Blue and White party leader Benny Gantz took off for Washington early Sunday morning for a high-stakes meeting with US President Donald Trump to discuss a soon-to-be-released Israeli-Palestinian peace plan.
Gantz surprised pundits and others Saturday night when he announced that he would go to Washington, albeit separate from Prime Minister Benjamin Netanyahu, after the two were invited for a White House meeting last week.
Gantz is scheduled to meet Trump on Monday, while Netanyahu, who is slated to leave for Washington later Sunday, will meet with the US leader on the peace proposal on Tuesday.
Netanyahu’s office, in a statement issued immediately after Gantz announced his move, said the prime minister would also meet privately with Trump on Monday, in addition to the planned Tuesday meeting.
Asked at Ben Gurion Airport whether he will endorse the plan or ask Trump to push off its release until after elections, Gantz demurred.
“I’ll hear from him about the plan and exchange views, but what is done behind closed doors will stay behind closed doors,” he told the Kan public broadcaster.
The meeting, set to be Gantz’s first with the US president, will be closed to the press, Blue and White said on Saturday.
The plan, which Trump said he would release before his meeting Tuesday, is expected to strongly favor Israel, and is unlikely to garner any international support if it is seen as undermining the prospect of a two-state solution.
Trump said his administration has talked briefly to the Palestinians, who reject the administration’s peace plan before its release.
According to Channel 12, the peace plan is the most generous US proposal ever for Israel, likely allowing Israel to annex all West Bank settlements and backing sovereignty throughout Jerusalem. According to that TV report, which was unsourced, the plan also offers potential eventual recognition of Palestinian statehood, provided the Palestinians demilitarize Gaza and accept Israel as a Jewish state — conditions the Palestinians would presumably reject.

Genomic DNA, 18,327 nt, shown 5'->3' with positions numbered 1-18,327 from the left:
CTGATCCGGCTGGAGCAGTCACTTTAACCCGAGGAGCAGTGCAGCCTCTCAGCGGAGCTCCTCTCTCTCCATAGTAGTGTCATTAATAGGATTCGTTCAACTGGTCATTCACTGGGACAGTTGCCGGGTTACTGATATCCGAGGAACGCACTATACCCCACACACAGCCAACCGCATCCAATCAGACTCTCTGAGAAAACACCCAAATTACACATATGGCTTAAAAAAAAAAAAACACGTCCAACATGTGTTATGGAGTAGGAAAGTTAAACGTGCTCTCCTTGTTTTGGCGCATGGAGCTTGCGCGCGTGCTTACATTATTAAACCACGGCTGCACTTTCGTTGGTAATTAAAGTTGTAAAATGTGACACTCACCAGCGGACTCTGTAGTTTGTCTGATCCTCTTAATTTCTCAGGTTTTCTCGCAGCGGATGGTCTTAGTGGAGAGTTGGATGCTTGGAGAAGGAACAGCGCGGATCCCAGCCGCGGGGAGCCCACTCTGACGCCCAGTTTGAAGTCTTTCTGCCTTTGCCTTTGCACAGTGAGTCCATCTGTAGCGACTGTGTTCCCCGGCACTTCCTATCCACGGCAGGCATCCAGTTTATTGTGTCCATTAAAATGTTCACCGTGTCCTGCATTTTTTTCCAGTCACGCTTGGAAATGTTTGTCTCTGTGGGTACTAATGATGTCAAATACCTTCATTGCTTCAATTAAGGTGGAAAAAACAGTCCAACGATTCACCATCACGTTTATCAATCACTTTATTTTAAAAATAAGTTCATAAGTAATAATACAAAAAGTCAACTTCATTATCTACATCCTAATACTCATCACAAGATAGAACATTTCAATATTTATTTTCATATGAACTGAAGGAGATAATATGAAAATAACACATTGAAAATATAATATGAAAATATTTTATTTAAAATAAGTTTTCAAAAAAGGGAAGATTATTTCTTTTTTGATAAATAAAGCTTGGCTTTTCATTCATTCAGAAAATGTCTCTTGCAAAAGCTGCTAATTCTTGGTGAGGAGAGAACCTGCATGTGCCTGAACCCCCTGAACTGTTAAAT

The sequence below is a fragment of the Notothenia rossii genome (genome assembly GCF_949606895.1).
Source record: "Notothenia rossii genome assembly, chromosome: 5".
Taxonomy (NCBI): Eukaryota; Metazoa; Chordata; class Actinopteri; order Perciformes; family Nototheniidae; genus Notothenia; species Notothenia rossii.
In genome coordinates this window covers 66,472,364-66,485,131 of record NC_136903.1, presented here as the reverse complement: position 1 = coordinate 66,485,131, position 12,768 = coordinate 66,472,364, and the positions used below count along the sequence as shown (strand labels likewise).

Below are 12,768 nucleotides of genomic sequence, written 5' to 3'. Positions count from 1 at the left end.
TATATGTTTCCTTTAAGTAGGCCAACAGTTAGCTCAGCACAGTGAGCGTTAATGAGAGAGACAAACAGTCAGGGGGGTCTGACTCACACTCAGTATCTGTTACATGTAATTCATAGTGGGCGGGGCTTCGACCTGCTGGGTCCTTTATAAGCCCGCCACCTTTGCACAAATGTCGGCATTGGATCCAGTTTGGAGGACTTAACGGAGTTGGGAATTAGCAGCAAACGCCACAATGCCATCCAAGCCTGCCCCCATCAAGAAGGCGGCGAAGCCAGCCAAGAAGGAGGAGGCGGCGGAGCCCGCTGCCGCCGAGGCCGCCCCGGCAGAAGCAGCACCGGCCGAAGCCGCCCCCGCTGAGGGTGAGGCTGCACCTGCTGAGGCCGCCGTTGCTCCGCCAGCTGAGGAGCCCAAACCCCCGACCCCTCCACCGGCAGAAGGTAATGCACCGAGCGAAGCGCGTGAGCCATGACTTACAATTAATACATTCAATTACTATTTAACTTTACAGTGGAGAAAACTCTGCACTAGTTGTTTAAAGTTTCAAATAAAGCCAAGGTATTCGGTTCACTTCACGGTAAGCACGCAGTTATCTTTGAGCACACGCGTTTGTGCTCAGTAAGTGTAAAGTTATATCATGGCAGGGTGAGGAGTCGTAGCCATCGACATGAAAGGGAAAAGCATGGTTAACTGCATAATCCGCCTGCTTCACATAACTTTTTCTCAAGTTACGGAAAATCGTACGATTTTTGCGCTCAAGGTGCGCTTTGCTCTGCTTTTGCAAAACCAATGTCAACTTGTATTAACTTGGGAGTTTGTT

Gantz is expected to be back in the country by Monday afternoon and will be joined on his short trip by Amir Eshel, former commander of the Israeli Air Force. According to Blue and White, Eshel “has been serving over recent months in an advisory capacity to Mr. Gantz on the American peace plan and as a liaison to the American government on his behalf.”
Gantz originally balked at the prospect of meeting Trump alongside Netanyahu, according to reports, fearing he would come off as a bit player given the other leaders’ close relationship.
But appearing on live TV Saturday, Gantz said he would meet Trump Monday “as the head of the biggest party in Israel.”
At the end of that White House meeting, he said, he would “return to Israel in order to lead, from up close, the discussions on removing Benjamin Netanyahu’s immunity.” Gantz was referring to the process, which is set to start in the Knesset on Tuesday, of weighing Netanyahu’s request for parliamentary protection from prosecution in the three graft cases for which he has been charged.
He said Trump’s proposed peace plan would come to constitute a “meaningful milestone,” setting out the path for the conflicting sides in the Middle East “to march toward a regional, historic deal.”
Gantz added that in recent months, he had held several meetings and discussions on the US peace plan with the US president’s “advisers, White House officials, and my friend, Ambassador David Friedman.”
Gantz is Netanyahu’s main political rival and elections last April and September ended in deadlock between the rival blocs they head; further elections are to be held on March 2.
The ongoing political stalemate has delayed the release of the plan, and the administration’s plans to release it now, six weeks before elections, have been met by accusations that it constitutes political meddling.
Gantz earlier this month urged the administration to hold off on releasing the plan until after elections, as reports first surfaced that the White House was mulling rolling it out beforehand.